37 mins
ILP Video

Track 6: Efficient Computing for AI and Robotics

Vivienne Sze
Assistant Professor of Electrical Engineering and Computer Science
MIT Department of Electrical Engineering and Computer Science
Computing near the sensor is preferred over the cloud due to privacy and/or latency concerns for a wide range of applications including robotics/drones, self-driving cars, smart Internet of Things, and portable/wearable electronics. However, at the sensor there are often stringent constraints on energy consumption and cost in addition to the throughput and accuracy requirements of the application. In this talk, we will describe how joint algorithm and hardware design can be used to reduce energy consumption while delivering real-time and robust performance for applications including deep learning, computer vision, autonomous navigation/exploration and video/image processing. We will show how energy-efficient techniques that exploit correlation and sparsity to reduce compute, data movement and storage costs can be applied to various tasks including image classification, depth estimation, super-resolution, localization and mapping.
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11.14.2019
39 mins
ILP Video

Track 6: Towards Deployable ML

Aleksander Madry
Associate Professor of Electrical Engineering and Computer Science
MIT Department of Electrical Engineering and Computer Science
Machine learning has made tremendous progress over the last decade. It's thus tempting to believe that ML techniques are a "silver bullet", capable of making progress on any real-world problem they are applied to.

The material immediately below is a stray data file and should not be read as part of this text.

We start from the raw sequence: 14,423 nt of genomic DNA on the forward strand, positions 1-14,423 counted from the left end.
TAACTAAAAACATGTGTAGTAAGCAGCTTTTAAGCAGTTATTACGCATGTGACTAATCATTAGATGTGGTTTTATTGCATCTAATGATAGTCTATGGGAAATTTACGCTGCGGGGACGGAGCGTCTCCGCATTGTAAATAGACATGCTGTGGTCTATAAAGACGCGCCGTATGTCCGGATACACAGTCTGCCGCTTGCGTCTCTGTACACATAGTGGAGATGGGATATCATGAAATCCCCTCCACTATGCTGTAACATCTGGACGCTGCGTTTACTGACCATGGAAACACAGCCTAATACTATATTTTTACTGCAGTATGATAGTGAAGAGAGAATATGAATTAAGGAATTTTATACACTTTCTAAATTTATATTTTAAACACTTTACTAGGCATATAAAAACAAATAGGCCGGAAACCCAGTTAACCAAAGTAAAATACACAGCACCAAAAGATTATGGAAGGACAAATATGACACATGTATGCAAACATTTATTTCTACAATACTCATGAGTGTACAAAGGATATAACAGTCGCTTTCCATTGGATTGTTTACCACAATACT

But is that really so?

In this talk, I will discuss a major challenge in the real-world deployment of ML: making ML solutions robust, reliable and secure. In particular, I will survey the widespread vulnerabilities of state-of-the-art ML models to various forms of noise, and then outline promising approach to alleviating these deficiencies as well as to making models be more human-aligned.
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11.14.2019
42 mins
ILP Video

Track 6: Machine Intelligence for Manufacturing and Operations: Opportunities and Challenges

Duane Boning
Clarence J. LeBel Professor,
Electrical Engineering and Computer Science, MIT
The large amounts of both structured and unstructured data created in manufacturing and operations today present enormous opportunities to apply advanced analytics, machine learning and deep learning. This talk will describe specific use cases in process control and optimization; yield prediction and enhancement; defect inspection and classification and anomaly detection in time series data. Additionally, some of the unique manufacturing and operations challenges like: class imbalance, concept drift and complex multivariate time dynamics will be described. This research has led to the creation of MIT MIMO (Machine Intelligence for Manufacturing and Operations) which will be described during this talk.